An option trading is very different then trading into equities. One important difference between equities and options is that equities give you a small piece of ownership in the company, while options are just contracts that give you the right to buy or sell the stock at a specific price (Strike Price) on a specific date (Expiry Date).
Two types of options are calls and puts. When you buy a call option, you have the right but not the obligation to purchase a stock/index at the strike price any time before the option expires. When you buy a put option, you have the right but not the obligation to sell a stock/index at the strike price any time before the expiration date.
It is important to remember that there are always two sides for every option transaction: a buyer and a seller. So, for every call or put option purchased, there would always be a counter party who is selling it. Trading ‘option’ is more like betting on horses at the racetrack. There they use pari-mutuel betting, whereby each person bets against all the other people there. The track simply takes a small cut for providing the facilities. So, trading options, like the horse track, is a zero-sum game. The option buyer’s gain is the option seller’s loss and vice versa; any payoff diagram for an option purchase must be the mirror image of the seller’s payoff diagram.
Lets us now understand, as a buyer of options what rights he owes and as a seller of an option what his obligation is.
Suppose, ‘XYZ’ is trading at 920 levels in cash market segment and 940 call options is trading at premium `18 (Lot size=500). ‘A’ is bullish in XYZ and hence buys 940 call, while ‘B’ being pessimistic on same writes 940 call option. Hence, ‘A’ pays 9000(18*500) and B receive same for writing option.
Scenario 1- Stock move up to 980 levels on expiry
In this case, view of a buyer of call options stands right. Hence, he gains profit of `11,000 (different between spot & strike price minus the premium paid and multiplied by the lot size). While the same is the losses for writer of call options.
Scenario 2-Stock corrects to 900 levels on expiry
In this case, view of a seller of call options stands right. Hence, sellers gains the total premium receive i.e. – 9000. While on the other hand the buyer losses only the premium he paid.
|Premium||Pays premium||Receives premium|
|Risk||Risk is limited to premium paid||Unlimited if stock/index moves above strike price|
After reading all this, you must be aware of what options are and how option trading works. Now, you need to know few things before stepping into options trading:
Selection of strike prices: People have a tendency to buy things at a cheaper rate and the same concept they apply while trading into options also. Hence, traders generally look to buy deep out of the money strikes, which are available at low premium; but, the probability of getting that strike price in-the-money is very low. Since, we trade into options with a limited period to exercise our rights; one should prefer at-the-money or slightly out-the-money strike prices as the probability of it getting exercise is high.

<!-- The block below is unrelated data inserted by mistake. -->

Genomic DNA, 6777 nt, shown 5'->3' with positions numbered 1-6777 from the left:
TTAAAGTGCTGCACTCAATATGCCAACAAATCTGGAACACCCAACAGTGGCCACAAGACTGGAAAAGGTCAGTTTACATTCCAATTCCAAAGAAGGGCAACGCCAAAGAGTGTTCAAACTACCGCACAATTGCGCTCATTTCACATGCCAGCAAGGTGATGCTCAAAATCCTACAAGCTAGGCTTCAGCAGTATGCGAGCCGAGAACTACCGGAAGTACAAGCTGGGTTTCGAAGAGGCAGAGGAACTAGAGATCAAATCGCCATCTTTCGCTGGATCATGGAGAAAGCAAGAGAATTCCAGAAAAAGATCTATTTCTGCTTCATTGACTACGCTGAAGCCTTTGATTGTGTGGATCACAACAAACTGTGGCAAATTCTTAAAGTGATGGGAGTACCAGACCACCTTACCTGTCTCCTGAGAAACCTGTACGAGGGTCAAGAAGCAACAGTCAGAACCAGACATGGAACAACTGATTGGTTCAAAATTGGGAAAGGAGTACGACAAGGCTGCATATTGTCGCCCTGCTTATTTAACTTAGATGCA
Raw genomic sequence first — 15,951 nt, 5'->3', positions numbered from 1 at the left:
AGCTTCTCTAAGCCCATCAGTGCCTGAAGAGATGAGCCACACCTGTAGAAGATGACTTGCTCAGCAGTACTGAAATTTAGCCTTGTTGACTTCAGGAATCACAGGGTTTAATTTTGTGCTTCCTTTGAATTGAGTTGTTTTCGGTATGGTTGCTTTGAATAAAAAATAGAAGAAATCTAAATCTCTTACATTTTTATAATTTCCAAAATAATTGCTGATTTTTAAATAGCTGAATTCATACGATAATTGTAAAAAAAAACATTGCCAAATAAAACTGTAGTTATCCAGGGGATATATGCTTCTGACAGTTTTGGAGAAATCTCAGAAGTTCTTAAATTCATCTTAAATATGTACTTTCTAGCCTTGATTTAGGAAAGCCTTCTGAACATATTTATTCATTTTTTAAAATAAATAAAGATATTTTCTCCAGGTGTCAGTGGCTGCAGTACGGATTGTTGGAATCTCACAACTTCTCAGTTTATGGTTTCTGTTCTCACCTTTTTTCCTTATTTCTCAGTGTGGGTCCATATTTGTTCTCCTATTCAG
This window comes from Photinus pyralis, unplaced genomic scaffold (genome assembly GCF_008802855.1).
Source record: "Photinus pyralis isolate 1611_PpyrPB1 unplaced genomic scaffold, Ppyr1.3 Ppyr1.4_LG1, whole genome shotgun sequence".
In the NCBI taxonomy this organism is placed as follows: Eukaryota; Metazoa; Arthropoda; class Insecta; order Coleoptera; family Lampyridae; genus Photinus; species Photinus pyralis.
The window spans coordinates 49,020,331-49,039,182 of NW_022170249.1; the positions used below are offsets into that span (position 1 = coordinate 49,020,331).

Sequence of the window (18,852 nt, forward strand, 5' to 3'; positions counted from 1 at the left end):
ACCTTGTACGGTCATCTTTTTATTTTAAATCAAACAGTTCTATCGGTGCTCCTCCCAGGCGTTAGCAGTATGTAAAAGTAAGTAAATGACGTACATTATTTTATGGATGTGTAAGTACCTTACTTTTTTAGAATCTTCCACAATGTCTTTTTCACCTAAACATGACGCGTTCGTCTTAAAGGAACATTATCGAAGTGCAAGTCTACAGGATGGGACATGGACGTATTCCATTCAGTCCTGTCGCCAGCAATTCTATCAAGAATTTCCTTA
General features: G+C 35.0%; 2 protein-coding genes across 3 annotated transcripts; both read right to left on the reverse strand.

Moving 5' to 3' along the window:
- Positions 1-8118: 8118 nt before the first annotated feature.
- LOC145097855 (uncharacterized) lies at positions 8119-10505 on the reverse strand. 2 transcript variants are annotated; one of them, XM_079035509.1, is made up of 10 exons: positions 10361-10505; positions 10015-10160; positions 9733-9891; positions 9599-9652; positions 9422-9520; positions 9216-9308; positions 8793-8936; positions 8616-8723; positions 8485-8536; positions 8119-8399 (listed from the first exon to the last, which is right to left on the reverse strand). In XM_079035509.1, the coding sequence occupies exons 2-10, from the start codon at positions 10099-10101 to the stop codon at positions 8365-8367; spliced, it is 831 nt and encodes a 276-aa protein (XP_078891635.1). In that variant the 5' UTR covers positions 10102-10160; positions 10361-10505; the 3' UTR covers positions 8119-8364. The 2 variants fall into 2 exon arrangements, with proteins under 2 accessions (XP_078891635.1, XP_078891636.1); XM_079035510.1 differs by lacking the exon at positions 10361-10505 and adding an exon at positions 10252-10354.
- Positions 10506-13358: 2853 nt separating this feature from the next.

Behaviour of time value in options: Premium in options consists of two components, intrinsic value and time value. Suppose, XYZ is trading at `920 and 900 call option is trading at `32. Here, 900 call is already `20 in-the-money, which is the intrinsic value. While, the remaining `12 is the time value of 900 call option which gets decay as the expiry approaches.
Avoid trading in illiquid options: Traders should initially check whether there is sufficient volume in the strike price they are looking to trade.
Avoid averaging in same strike: Those traders who have bought options either call or put and are incurring losses due to stock/index moving either in opposite direction or trading in a range should avoid averaging in same strike prices. Averaging is not advisable but those who want to do it should select the nearest strike to add on to their positions, as once the stock moves in the direction expected, the at-the-money strike will fetch more profit due to which your losses will reduce or will get covered completely.
Aggressive positions during stock result: Retail traders with lack of knowledge should avoid buying options one or two days prior to quarterly results as implied volatility (IVs) jumps higher and due to which option premium shoots up. And even though stock moves in your favour or remains subdued, you may end up losing due to cool-off in IVs.
Selection of Expiry: Traders having view on a particular counter should also take time into consideration. Suppose, trader is expecting 7% move in a stock within 3-4 weeks and the current expiry is closer then trader should prefer next month expiry.
Building a Proper Strategy: There are many people who tend to adopt single trading strategy, either they only buy options or they only sell options. But, the best part of options trading is that one can use different strategy as per market scenario. They can buy both call and put options (Long straddle) or sell both (Short Straddle) as per volatility expected in the counter. They can also buy and sell different strikes of call options (Bull call Spread) or buy & sell different put options (Bear Put Spread) if they are mildly bullish or bearish. Similarly, there are various such strategies which a trader should explore as per market conditions.
Views expressed in this article are the personal opinion of Sneha Seth, Derivative Analyst, Angel Broking Ltd.